“…if we are observed in all matters, we are constantly under threat of correction, judgment, criticism, even plagiarism of our own uniqueness. We become children, fettered under watchful eyes, constantly fearful that — either now or in the uncertain future — patterns we leave behind will be brought back to implicate us, by whatever authority has now become focused upon our once-private and innocent acts. We lose our individuality, because everything we do is observable and recordable.” This is what you say in response to “If you have something that you don’t want anyone to know, maybe you shouldn’t be doing it in the first place.” (via)
Gina, from this entry I really can’t get a feel for where you stand on this topic. Do you have an opinion you’d like to share on this whole “Google doesn’t believe in personal privacy” thing?
I would have thought that was obvious from what was quoted shadyguy. If you read the full article its made even clearer.
I was irked when I read that quote from Schmidt and now I have a response to it that I couldn’t have written as well myself heh
Yup, not sure what you make of this, Gina. I believe that we should have control over what companies and governments that provide us products and services know about us – and it should be a compulsory citizen action to clearly define these boundaries for each individual. I’m happier with targeted advertising because of companies knowing what I’m up to via my web profile and so on, but I’m less comfortable with them knowing where I go and what I do in my offline life. I guess I’m being a bit ambiguous, but most of this is in the air as it is…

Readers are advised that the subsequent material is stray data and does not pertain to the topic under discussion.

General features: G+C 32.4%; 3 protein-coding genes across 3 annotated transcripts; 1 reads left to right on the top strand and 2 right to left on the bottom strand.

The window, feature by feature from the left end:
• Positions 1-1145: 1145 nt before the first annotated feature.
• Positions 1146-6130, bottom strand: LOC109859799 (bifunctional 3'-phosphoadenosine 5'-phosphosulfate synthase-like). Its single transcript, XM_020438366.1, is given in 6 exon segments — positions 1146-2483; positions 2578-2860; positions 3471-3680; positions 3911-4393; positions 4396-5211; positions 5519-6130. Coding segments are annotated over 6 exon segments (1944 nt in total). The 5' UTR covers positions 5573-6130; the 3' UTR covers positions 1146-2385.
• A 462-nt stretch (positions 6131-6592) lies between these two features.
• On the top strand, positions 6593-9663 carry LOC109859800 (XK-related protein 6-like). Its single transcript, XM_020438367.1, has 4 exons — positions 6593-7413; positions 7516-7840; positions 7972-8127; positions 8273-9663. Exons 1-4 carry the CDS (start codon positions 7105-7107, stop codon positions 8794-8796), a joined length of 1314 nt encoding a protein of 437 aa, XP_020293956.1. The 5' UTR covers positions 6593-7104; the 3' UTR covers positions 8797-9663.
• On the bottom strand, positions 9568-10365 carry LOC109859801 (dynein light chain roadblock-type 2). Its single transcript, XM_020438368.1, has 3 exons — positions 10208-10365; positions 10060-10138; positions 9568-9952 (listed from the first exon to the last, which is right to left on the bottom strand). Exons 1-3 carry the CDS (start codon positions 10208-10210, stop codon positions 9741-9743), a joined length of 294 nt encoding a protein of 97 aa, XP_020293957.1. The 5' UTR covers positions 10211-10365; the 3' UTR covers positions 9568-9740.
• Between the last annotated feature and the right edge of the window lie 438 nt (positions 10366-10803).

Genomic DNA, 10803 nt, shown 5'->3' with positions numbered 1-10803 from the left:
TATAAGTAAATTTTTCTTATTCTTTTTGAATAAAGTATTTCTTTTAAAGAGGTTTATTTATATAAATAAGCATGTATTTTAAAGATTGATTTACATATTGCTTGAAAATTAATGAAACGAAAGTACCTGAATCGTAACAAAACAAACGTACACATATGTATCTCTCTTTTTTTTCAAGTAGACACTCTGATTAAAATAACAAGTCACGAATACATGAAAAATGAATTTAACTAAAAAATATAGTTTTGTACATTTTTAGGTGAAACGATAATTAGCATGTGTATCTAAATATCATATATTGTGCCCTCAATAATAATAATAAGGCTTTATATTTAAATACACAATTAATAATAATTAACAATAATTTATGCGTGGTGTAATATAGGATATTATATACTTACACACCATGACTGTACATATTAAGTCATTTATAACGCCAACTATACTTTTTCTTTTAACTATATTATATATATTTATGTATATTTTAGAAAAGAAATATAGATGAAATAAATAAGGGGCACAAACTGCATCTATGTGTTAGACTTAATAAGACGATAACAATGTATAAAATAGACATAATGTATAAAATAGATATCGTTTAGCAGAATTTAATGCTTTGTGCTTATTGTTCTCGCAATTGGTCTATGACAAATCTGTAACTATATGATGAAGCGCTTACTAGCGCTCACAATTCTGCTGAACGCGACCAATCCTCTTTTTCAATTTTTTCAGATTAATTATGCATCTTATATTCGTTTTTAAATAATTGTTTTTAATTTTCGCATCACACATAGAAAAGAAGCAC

I’m with Bruce on this.
I’m not having any problems with understanding Gina. My life, my thoughts, my TIME, are my property, and I’ll choose when and how to share them.
I use Google a lot. I’m not thrilled with how much they profile, but I choose to continue using them. Mostly.
But somehow, those who say “You have nothing to hide” always seem to have lawyers, confidentiality agreements, and homes with fences.
Here are just 5 activities you might want to do with some privacy.
Arrange a surprise or gift for a loved one.
Research controversial topics, or medical conditions.
Make a mistake.
Spot which one(s) impact Google’s bottom line.